The military is holding the two men, part of a cell notorious for beheading its hostages, at an undisclosed location.
The United States has taken custody of two high-profile members of the Islamic State of Iraq and the Levant (ISIL or ISIS) armed group who became notorious for beheading hostages and boasting about it in videos.
“I can confirm that we’ve taken custody of two high-value ISIS individuals from the SDF,” a defence official told AFP news agency on Wednesday on condition of anonymity, referring to the Kurdish-led Syrian Democratic Forces.
“They have been moved out of Syria and are in a secure location,” the official said, without identifying where. “They are being held in military custody pursuant to the law of war.”
Earlier in the day, US President Donald Trump said a “certain number” of ISIL fighters had been removed from Syria, amid concerns that Kurdish-led fighters would be unable to keep guarding the prisoners as the Turkish operation continued.
“We are taking some of the most dangerous ISIS fighters out and we’re putting them in different locations where it’s secure,” Trump said at the White House.
Turkey has launched an assault on the Syrian-Kurdish forces – US allies in the fight against ISIL – sparking fears that the offensive could lead to captured fighters escaping and reconstituting the group.
US media reports identified the two as El Shafee Elsheikh and Alexanda Amon Kotey; part of an extremely violent four-man cell that kidnapped and tortured foreigners, including journalists, at the height of ISIL’s power in Syria and Iraq.
One other person was killed in a drone attack and the fourth is in prison in Turkey.
‘Nobody wants them’
In 2014 and 2015, the armed fighters held more than 20 Western hostages in Syria and tortured many of them. It beheaded seven American, British and Japanese journalists and aid workers and a group of Syrian soldiers, boasting of their butchery in videos released to the world.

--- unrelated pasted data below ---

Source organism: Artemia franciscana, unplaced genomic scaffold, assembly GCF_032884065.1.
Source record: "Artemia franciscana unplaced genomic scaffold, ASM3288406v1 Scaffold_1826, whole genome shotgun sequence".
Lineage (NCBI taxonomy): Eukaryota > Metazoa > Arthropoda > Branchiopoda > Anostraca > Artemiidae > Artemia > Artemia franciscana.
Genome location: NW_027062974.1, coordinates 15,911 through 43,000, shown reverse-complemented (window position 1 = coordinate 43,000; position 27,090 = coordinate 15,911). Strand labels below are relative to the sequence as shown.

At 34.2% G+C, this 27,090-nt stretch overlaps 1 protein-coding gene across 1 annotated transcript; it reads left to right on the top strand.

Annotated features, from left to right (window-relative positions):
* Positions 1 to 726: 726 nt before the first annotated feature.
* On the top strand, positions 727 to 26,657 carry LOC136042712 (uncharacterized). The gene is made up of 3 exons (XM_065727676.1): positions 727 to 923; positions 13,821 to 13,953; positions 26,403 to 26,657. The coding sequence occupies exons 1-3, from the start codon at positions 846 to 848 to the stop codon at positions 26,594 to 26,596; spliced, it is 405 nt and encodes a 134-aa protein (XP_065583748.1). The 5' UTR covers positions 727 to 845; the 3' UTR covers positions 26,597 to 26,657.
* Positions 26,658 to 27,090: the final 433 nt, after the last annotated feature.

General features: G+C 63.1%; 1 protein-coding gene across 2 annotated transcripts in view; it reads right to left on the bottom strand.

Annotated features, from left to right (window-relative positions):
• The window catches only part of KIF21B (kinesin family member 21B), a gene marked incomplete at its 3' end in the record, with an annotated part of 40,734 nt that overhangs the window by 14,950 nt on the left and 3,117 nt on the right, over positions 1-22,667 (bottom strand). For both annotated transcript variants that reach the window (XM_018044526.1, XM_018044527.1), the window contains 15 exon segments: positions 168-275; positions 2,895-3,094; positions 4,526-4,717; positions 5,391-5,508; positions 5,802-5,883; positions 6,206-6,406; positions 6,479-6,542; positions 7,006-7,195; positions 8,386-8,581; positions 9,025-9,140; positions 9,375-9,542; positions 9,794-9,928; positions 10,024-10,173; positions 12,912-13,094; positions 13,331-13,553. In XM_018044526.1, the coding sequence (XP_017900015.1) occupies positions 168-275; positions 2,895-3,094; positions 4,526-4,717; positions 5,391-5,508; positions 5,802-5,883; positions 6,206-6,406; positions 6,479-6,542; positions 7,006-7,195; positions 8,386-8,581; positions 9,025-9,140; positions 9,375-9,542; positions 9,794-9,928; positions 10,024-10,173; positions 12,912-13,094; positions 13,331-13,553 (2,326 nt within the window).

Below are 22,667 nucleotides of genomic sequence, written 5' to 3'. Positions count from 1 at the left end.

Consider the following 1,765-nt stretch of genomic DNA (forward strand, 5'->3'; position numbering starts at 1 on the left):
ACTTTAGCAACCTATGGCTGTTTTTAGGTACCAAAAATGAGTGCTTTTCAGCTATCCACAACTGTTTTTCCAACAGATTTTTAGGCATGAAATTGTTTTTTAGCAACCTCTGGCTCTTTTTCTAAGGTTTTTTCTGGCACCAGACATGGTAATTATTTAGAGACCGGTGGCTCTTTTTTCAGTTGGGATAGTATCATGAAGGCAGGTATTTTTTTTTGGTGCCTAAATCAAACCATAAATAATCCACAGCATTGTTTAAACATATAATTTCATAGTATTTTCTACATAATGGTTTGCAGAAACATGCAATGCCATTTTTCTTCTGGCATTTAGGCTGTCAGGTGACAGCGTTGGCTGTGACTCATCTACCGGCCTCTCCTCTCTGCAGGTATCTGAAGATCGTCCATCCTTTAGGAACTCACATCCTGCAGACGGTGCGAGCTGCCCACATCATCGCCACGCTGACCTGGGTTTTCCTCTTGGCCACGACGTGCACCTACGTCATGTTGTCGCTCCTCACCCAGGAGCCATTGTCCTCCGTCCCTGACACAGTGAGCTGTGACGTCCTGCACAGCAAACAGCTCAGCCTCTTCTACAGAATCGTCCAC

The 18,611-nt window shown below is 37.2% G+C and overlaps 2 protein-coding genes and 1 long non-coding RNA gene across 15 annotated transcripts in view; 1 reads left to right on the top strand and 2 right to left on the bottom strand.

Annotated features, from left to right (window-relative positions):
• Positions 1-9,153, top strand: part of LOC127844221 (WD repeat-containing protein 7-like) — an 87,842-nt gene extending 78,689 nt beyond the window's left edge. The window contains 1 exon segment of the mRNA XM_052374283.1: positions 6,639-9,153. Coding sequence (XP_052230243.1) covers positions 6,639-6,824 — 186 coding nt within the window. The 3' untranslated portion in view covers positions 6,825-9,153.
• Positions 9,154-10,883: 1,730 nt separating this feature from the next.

The SDF have imprisoned some 10,000 ISIL fighters, about 2,000 of them with foreign nationalities and many of those from European countries that have refused to take them back.
Trump said the Kurds were still guarding many of the captured fighters, but also said Turkey would be responsible for them.
“If the Kurds don’t watch, Turkey will watch. They don’t want those people out any more than we do,” he said.
Trump and other US officials have repeatedly pressed other nations across Europe and the Middle East to take back the detainees who are their nationals, but international leaders have proved reluctant to do so.
“They should go back, by the way, they should go back to Europe. Many of them came from Europe. And they should go back to Germany and France,” Trump said on Wednesday.
Trump said other leaders told him they did not want the detainees.
“We don’t want them either,” he said. “Nobody wants them but they’re bad and somebody has to watch over ’em.”